Even better, Chartism is a broad church. You can follow opposing ideologies it still subscribe to the core principles of a Charter. I can see how everyone supporting it would understand exactly what was meant by “I am a Chartist” as opposed to “I am a socialist” or “I am a capitalist”
So who were the Chartists? From the first meeting in Bradford Street, Birmingham in 1838 through until their displacementby mainstream political reformers just ten years later they were almost forgotten by the time their proposed reforms were eventually enacted – not all as stated to the letter, but certainly in spirit.
They may only ever have had one MP, but their loud voices shook the nation, forced the resignation of a Prime Minister, changed the nature of ten parliamentary landscape, and Doubtless paved the way for the decline of Imperialism and the rise of the Labour movement.
So what were their aims? What objectives dos they seek to enshrine? Well…
1. A vote for every person of sixteen years of age, of sound mind, and not undergoing punishment for a crime.
2. The Secret Ballot – To protect the elector in the exercise of his vote.
3. No Property Qualification for Members of Parliament – thus enabling the constituencies to return the man of their choice, be he rich or poor.
4. Payment of Members, thus enabling an honest trades-man, working man, or other person, to serve a constituency; when taken from his business to attend to the interests of the country.
5. Equal Constituencies, securing the same amount of representation for the same number of electors, instead of allowing small constituencies to swamp the votes of large ones.
6. Annual Parliament Elections, thus presenting the most effectual check to bribery and intimidation, since as the constituency might be bought once in seven years (even with the ballot), no purse could buy a constituency (under a system of universal suffrage) in each ensuing twelvemonth; and since members, when elected for a year only, would not be able to defy and betray their constituents as now.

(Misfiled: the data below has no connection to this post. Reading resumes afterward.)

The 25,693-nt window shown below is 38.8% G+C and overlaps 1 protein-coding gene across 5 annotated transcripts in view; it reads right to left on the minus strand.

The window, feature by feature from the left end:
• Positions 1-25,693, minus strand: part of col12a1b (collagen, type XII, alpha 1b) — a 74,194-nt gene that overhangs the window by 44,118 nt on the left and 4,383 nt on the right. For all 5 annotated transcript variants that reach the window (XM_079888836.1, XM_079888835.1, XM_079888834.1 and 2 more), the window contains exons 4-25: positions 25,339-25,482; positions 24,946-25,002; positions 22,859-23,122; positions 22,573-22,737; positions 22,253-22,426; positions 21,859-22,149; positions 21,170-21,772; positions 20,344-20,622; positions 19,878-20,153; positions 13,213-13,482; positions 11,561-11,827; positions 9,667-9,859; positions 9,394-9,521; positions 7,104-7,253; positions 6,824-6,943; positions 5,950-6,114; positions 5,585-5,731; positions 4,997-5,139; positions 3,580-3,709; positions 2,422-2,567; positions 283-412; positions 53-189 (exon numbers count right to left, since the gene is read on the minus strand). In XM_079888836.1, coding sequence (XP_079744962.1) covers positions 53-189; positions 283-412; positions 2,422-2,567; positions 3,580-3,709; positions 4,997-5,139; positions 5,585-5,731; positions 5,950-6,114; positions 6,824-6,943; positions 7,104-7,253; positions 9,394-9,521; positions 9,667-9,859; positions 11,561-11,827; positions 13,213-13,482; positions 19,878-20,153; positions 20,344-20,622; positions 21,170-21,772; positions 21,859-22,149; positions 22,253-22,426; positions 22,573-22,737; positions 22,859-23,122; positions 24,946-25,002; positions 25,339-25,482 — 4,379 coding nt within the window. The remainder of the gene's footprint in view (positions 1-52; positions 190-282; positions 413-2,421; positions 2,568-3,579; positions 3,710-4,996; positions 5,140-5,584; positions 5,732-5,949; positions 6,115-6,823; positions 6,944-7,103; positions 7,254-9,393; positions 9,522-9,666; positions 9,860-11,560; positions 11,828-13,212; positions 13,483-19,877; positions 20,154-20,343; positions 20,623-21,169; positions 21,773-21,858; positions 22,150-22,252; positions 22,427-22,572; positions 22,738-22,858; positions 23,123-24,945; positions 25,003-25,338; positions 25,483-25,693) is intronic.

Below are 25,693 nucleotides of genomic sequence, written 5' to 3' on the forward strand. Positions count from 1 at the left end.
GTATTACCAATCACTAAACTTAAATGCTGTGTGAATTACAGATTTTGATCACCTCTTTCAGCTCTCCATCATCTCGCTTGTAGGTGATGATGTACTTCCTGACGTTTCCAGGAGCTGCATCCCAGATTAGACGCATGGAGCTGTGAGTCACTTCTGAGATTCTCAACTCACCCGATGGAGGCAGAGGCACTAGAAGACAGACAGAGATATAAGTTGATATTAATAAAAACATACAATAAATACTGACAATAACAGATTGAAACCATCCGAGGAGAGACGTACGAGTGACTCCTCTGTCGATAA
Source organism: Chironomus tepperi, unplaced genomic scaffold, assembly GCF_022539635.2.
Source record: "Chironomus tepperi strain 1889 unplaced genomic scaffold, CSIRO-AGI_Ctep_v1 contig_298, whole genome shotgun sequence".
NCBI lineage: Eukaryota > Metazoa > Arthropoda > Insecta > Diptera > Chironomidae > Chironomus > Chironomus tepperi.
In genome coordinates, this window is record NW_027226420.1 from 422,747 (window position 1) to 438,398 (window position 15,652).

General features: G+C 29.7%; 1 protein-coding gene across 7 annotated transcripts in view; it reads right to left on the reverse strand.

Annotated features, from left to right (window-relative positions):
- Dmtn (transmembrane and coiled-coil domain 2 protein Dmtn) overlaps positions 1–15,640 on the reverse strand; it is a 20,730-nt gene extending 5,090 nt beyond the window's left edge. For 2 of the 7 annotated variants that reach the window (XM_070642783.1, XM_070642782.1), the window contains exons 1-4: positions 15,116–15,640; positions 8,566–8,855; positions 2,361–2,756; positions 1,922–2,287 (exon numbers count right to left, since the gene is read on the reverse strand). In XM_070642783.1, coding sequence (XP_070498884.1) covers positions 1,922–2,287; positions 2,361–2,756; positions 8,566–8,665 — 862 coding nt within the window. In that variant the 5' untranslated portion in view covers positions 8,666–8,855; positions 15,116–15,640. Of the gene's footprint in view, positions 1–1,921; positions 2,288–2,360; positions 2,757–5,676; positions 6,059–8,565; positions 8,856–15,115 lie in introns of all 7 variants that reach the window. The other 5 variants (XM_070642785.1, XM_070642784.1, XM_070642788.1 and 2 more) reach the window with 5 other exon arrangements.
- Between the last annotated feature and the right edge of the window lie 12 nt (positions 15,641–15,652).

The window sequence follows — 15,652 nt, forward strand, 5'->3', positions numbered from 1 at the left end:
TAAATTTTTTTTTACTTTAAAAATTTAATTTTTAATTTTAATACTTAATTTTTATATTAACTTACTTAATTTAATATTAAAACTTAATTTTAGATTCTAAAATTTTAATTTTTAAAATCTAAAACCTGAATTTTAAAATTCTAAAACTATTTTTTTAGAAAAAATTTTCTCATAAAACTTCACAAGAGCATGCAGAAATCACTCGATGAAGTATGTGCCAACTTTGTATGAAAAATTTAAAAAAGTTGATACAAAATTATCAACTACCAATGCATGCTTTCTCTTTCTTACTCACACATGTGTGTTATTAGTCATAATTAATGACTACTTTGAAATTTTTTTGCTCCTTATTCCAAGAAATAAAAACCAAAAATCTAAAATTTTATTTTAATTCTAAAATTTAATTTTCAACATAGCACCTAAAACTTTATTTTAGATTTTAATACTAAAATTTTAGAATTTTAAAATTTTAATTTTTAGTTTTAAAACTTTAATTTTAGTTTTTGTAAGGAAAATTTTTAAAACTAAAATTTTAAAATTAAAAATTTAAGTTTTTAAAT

Chartists also explored new ways of living in communes to reduce costs and enable people to own land to secure their electoral voice. They infiltrated the pulpits of the Church and created the great political preachers of the nineteenth century. They championed emancipation and influenced many of the politicians that followed, from John Bright (the man who arguably convinced Lincoln to oppose slavery) to Marx and Engels.
The protests of the modern age are issue specific. Anti-Austerity, Occupy, Pro-EU. They may have many of the same members and activists, but they don’t speak with a single voice. Not like the Chartists.
So I ask myself what, if such existed, might a modern chartist manifesto look like? What principles might it espouse?
My first thought is that ideological principles would have to be avoided. So no nationalism, socialism, no capitalism, no anarchy, no religion, no pacifism, no militarism, no republicanism. These are the issues that divide reasonable people, and that open the door for agitators and for agents provocateur. They shouldn’t be things that can polarise, they should be the things that reasonable people can agree on.
To me it should cover the basics: Citizenship & Democracy, Constituency & Representation, Education, Health & Welfare, Election & Representation, Freedom & Privacy, Insurance and Taxation, Public Service, Sovereignty and Parliament.
It isn’t about reform so much as transparency. Many hard-won reforms to basic human rights are being revised or reversed without political mandate, and campaigning for a Charter
If we can enshrine our expectations in a modern People’s Charter, and if we can campaign for a charter, and for a process that allows the people to challenge it’s violation, has a very real chance of making democracy work.